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Home / Election 2012 / Election 2012 News / Ballot Measures / Businessman spends $1.2 million to put nullification measure on ballot

Businessman spends $1.2 million to put nullification measure on ballot

A Scottsdale businessman has already spent $1.2 million and even mortgaged his house to put a measure on the ballot that he says would allow Arizona to nullify any federal law it deems unconstitutional.

And he’s vowed to spend whatever it takes on the campaign to make sure it passes in November.

Jack Biltis, the president of TAG Employer Services, submitted more than 320,000 signatures to the Secretary of State’s Office on Thursday afternoon for the Checks and Balances in Government initiative. The proposed amendment to the Arizona Constitution states that Arizona can reject a federal action, either through a public vote or through the legislative process.

“It’s a cause that needs to be pursued, and I’m fortunately somebody who can initiate it has some resources to get it to this point,” Biltis said.

The initiative needs 259,213 signatures to get on the ballot. Despite the campaign’s relatively late start – Biltis filed his proposed initiative with the Secretary of State’s Office on March 30 – he said he’s confident his effort collected enough valid signatures before today’s deadline.

But even if the Checks and Balances in Government initiative passes in November, Biltis’ efforts and hard-earned cash will likely be wasted, said Paul Bender, a constitutional law professor at Arizona State University’s Sandra Day O’Connor College of Law.

Bender said the Supremacy Clause of the U.S. Constitution, which states that federal law is the supreme law of the land and takes precedent over state laws, prohibits states from nullifying federal actions. The initiative would absolutely be found unconstitutional in court, Bender said, though the state would likely have to attempt to reject a federal law before it could be challenged.

“The Supremacy Clause is pretty explicit. If it’s a valid federal law – that is, if it complies with the federal Constitution – then it applies in every state, and states … have no power to exempt themselves,” Bender said. “It doesn’t matter whether it’s in the state Constitution, statute, a state initiative –federal law is supreme.”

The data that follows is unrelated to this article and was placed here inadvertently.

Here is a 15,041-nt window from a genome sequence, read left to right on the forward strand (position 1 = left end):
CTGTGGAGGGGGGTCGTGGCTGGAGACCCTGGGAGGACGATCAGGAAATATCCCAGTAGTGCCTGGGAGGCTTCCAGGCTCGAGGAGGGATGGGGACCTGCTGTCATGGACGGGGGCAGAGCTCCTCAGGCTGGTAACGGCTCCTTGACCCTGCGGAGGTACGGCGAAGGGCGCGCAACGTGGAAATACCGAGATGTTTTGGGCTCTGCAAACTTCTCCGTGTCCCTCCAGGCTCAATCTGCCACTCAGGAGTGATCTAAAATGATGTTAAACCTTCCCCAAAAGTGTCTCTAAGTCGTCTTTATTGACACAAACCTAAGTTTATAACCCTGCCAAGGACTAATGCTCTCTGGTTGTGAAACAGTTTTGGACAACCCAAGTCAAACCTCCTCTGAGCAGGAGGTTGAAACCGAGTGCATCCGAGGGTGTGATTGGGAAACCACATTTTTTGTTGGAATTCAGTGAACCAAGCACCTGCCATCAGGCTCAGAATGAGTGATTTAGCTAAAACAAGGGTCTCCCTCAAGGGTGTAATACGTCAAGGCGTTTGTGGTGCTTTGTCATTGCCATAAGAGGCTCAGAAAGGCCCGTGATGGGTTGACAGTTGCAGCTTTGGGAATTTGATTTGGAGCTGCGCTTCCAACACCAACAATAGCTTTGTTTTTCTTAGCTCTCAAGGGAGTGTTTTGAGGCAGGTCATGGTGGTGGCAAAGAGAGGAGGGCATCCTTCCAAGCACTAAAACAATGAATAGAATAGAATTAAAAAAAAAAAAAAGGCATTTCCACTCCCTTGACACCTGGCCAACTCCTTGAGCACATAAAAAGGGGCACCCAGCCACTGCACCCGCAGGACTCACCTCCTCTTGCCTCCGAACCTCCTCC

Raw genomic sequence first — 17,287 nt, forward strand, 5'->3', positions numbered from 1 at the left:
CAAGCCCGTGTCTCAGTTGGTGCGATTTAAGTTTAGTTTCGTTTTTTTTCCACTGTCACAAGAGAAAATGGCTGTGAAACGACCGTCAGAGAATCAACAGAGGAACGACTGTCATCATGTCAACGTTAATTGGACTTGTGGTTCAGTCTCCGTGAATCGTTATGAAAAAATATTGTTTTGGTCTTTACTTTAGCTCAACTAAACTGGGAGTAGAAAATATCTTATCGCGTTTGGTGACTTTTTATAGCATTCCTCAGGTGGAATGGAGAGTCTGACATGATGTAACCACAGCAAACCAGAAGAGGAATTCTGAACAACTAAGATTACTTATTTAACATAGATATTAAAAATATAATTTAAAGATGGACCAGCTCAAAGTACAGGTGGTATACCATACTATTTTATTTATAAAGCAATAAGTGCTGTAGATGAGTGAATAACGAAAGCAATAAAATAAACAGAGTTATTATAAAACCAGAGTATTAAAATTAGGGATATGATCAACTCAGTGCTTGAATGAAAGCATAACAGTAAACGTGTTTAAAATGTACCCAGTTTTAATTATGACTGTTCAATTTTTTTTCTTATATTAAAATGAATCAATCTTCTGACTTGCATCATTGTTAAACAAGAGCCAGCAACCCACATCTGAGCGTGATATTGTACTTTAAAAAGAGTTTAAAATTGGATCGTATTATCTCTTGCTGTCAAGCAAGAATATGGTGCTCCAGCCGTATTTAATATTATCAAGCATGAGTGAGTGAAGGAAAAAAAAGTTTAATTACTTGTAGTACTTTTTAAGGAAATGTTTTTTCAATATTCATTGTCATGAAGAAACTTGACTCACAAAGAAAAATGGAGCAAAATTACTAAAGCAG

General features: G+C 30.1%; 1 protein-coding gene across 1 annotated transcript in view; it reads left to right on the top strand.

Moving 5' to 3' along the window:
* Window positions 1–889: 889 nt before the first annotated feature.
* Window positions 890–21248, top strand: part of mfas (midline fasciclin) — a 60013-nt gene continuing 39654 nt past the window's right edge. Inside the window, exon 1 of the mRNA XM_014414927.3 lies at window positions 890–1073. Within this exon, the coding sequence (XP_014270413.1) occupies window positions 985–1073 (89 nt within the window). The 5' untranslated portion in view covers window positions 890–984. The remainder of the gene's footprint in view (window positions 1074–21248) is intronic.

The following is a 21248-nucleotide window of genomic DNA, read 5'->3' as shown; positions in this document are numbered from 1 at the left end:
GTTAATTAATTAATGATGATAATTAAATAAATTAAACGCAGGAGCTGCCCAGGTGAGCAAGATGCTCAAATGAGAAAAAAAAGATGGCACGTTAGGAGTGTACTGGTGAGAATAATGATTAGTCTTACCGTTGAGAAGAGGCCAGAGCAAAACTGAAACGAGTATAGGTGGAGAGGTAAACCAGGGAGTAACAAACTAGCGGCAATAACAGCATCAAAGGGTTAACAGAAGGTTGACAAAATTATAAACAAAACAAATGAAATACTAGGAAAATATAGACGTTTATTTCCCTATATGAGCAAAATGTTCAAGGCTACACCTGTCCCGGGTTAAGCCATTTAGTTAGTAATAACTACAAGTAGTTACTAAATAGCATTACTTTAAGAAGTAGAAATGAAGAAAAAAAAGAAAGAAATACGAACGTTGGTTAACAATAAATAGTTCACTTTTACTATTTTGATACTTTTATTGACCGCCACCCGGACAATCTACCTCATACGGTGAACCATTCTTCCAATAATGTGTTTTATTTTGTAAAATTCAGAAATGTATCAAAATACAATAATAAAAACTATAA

Biltis disagrees, saying there’s plenty of precedent for states nullifying federal laws. He pointed to northern states that passed laws rejecting a pre-Civil War law requiring free states to return runaway slaves in their territory. The U.S. Supreme Court struck down such laws, he said, but states like Wisconsin continued to defy the Fugitive Slave Act.

Under America’s federalist system, the states and the federal government are supposed to act as checks and balances against each other, Biltis said. A state should not be forced to comply with an unconstitutional law, he said, even if it is declared constitutional by the Supreme Court, as the Affordable Care Act was last week.

“The Supremacy Clause deems that the United States Constitution and the federal laws in pursuance thereof are the supreme law of the land. I agree with that 100 percent,” Biltis said. “But any federal laws that violate the U.S. Constitution, by definition, aren’t the law of the land. I think the Supremacy Clause, in fact, backs what we’re trying to do and makes that special distinction.

“I don’t believe that Arizona or any other state has a right to give up its sovereignty and give up the rights of its citizens because a Supreme Court ruling determines that they should.”

Biltis, 40, says he was prompted to start the initiative by the Affordable Care Act, dubbed Obamacare by its opponents, as well as a host of other federal laws he believes are unconstitutional overreaches, including the Dodd-Frank financial reforms, the National Defense Authorization Act and laws that regulate the kinds of light bulbs that can be sold in the U.S.

On a more personal level, Biltis says he sees excessive government regulation and interference all the time in his business, which does back-office work for companies such as payroll, workers compensation, human resources and health insurance.

For example, he recounted the story of a client company that he says was about to get unfairly slammed with a discrimination complaint by the U.S. Equal Employment Opportunity Commission. The feds only backed off because the EEOC doesn’t have jurisdiction over companies with fewer than 15 employees, Biltis said.

“Our client turned to us and said, ‘We will never grow beyond 14 employees again,’” he said. “It’s scary that companies just can’t run their business and service their clients and do what they think is right because they’re at the point where they’re scared of the government.”

A native Canadian, Biltis says he’s all too familiar with the types of heavy-handed government interference that he said is becoming pervasive in the United States.

“We see a lot of shadows of the same storm happening with socialized medicine, with a lot of the different financial reform laws, a lot of the different areas where the federal government is forever increasing its reach into people’s lives. I could either complain about it, or I could try to do something about it,” he said.

Biltis is a naturalized U.S. citizen who moved to the country in 1988. He said his wife, Leigh, will become a U.S. citizen on Friday.

“I love symbolism, and this is a great week. Fourth of July yesterday, America’s independence. Checks and balances to really help create a proper balance between the state and federal governments today. And tomorrow my wife gets her citizenship. I’m getting a kick out of this week,” he said.

 

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